Dilemma: I seem to have overstepped my bounds and now don’t know how to pull back.
Here’s the problem. My 23 year old granddaughter, with a college degree in advertising and marketing, by the way, decided that she really wanted to pursue an acting career. Her parents weren’t supportive, insisting she get a job and use her degree to the fullest.
Jobs are hard to get, but she did get something in her field, but hated it. She was miserable. She asked me if I could support her for just a year so she can go for her dream of acting.
Against my son’s wishes, I agreed to give her what my husband and I are allowed, $28,000 tax free for the year. (My husband also disagreed but went along with me.) And so she quit her job and took off for New York, where she’s been staying with a cousin and trying to make her way in theater.
Sadly, after 14 months, it’s not working out. The world wasn’t waiting for her. She’s upset but doesn’t want to give up and come back home. Problem is, she’s out of funds and we won’t step in.
I’ve already done enough damage, and my son has been very vocal in letting me know. Now my granddaughter is angry with me too, saying one year wasn’t enough and I should continue on with our help.
What a mess I’ve made. Any advice? I’m between a rock and a hard place.
Meg’s Answer: Well, Grandma. First, a gentle reprimand for interrupting her parents’ guidance, which should never have been done. You know that, even though you wanted her to have her chance while she’s young and unattached. I get it.
But now….she’s had her chance. Acting, like dance and music, is the hardest mountain to climb, with just a fraction of all wanna be’s actually “making it.” She can decide to spend the rest of her formative years, and beyond, struggling to do so, if she really wants to. But now it’s entirely up to her….on her own.
Is she passionate enough to get some jobs waiting tables, babysitting or bartending to support her craft? Let’s see. Some of the stardust gets mighty dusty when the trip itself is so difficult. You’ve got to have the blindsided passion to work it.
Or maybe, just maybe, her cousin will allow her to room a little longer while she goes for a marketing job in the advertising and marketing capital of the world. She has her degree….time to put it to use?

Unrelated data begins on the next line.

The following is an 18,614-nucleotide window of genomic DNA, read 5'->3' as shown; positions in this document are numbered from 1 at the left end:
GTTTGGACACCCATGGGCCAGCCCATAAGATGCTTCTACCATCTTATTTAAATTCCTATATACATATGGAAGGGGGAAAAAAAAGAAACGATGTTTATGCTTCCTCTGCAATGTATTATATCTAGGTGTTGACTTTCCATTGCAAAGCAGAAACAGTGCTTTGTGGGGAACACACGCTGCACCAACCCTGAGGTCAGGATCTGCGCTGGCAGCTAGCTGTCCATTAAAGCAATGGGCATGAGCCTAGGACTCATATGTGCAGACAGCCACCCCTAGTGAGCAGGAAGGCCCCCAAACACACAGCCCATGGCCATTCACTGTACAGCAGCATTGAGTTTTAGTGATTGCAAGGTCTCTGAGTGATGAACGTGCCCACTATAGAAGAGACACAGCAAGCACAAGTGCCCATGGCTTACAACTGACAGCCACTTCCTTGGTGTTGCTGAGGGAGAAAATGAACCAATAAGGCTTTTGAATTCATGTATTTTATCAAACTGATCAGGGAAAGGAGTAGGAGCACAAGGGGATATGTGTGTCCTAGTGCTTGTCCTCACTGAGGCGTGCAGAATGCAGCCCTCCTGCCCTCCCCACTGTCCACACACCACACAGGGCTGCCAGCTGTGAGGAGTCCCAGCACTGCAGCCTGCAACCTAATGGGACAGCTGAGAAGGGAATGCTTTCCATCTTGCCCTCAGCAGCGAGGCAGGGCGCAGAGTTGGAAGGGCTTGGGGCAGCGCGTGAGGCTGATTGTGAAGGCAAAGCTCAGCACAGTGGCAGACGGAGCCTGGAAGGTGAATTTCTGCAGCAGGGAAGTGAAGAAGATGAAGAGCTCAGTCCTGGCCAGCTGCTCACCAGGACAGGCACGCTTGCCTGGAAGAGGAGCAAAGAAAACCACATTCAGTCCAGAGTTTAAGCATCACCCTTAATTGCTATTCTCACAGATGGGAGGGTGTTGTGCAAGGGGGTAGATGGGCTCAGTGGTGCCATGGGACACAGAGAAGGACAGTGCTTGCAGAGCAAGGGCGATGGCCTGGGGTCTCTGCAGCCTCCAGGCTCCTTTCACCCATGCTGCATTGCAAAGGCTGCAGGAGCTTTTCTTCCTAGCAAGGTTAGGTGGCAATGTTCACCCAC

All you can do right now, along with her parents, is to be sympathetic and emotionally supportive while encouraging her to readdress her career potential. Even if she has to start at the bottom of the ladder, as most of us do as we enter our career path, perhaps she can set her sights on something that would be satisfying while utilizing her creative talents. You can take a lot…nights, weekends, bad bosses, low pay, while working towards something you really want.
As to her being angry at you, instead of being eternally grateful… I have a huge problem with that. Perhaps this sense of entitlement needs to be dissipated with some down home humility, if you’ll allow her to feel it. Surely her father will, and there’s where you can help.
You shouldn’t be between a rock and a hard place, but standing shoulder to shoulder with her parents. You gave her the opportunity she begged for. What a special Grandma. Now let her learn how to be special on her own, as difficult as it may be for you.
I promise it will help her on the humble scale, which I believe one needs to step on in order to become a kind and functional human being. Oh the lessons we learn.
Meg Green, CFP, is a wealth manager with offices in Aventura.